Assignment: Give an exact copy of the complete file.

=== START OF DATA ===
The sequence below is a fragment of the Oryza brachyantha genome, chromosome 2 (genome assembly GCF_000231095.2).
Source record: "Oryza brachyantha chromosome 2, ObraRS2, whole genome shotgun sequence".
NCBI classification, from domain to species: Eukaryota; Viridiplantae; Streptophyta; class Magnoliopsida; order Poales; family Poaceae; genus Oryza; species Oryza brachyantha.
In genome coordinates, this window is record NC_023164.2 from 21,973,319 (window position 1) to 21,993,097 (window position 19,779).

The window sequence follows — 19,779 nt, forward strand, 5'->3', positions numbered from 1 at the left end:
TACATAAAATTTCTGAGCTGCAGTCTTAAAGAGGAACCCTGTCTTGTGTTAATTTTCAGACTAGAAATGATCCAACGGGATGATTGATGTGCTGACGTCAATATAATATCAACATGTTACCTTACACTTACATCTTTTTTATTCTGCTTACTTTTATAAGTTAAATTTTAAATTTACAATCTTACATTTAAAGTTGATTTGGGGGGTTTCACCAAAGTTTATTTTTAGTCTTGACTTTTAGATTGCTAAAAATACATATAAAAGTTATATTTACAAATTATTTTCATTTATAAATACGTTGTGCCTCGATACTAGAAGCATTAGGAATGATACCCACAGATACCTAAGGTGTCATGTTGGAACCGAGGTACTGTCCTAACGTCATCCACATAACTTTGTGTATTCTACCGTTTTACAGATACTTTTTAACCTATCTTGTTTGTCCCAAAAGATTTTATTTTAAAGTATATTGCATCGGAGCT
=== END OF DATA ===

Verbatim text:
The sequence below is a fragment of the Oryza brachyantha genome, chromosome 2 (genome assembly GCF_000231095.2).
Source record: "Oryza brachyantha chromosome 2, ObraRS2, whole genome shotgun sequence".
NCBI classification, from domain to species: Eukaryota; Viridiplantae; Streptophyta; class Magnoliopsida; order Poales; family Poaceae; genus Oryza; species Oryza brachyantha.
In genome coordinates, this window is record NC_023164.2 from 21,973,319 (window position 1) to 21,993,097 (window position 19,779).

The window sequence follows — 19,779 nt, forward strand, 5'->3', positions numbered from 1 at the left end:
TACATAAAATTTCTGAGCTGCAGTCTTAAAGAGGAACCCTGTCTTGTGTTAATTTTCAGACTAGAAATGATCCAACGGGATGATTGATGTGCTGACGTCAATATAATATCAACATGTTACCTTACACTTACATCTTTTTTATTCTGCTTACTTTTATAAGTTAAATTTTAAATTTACAATCTTACATTTAAAGTTGATTTGGGGGGTTTCACCAAAGTTTATTTTTAGTCTTGACTTTTAGATTGCTAAAAATACATATAAAAGTTATATTTACAAATTATTTTCATTTATAAATACGTTGTGCCTCGATACTAGAAGCATTAGGAATGATACCCACAGATACCTAAGGTGTCATGTTGGAACCGAGGTACTGTCCTAACGTCATCCACATAACTTTGTGTATTCTACCGTTTTACAGATACTTTTTAACCTATCTTGTTTGTCCCAAAAGATTTTATTTTAAAGTATATTGCATCGGAGCT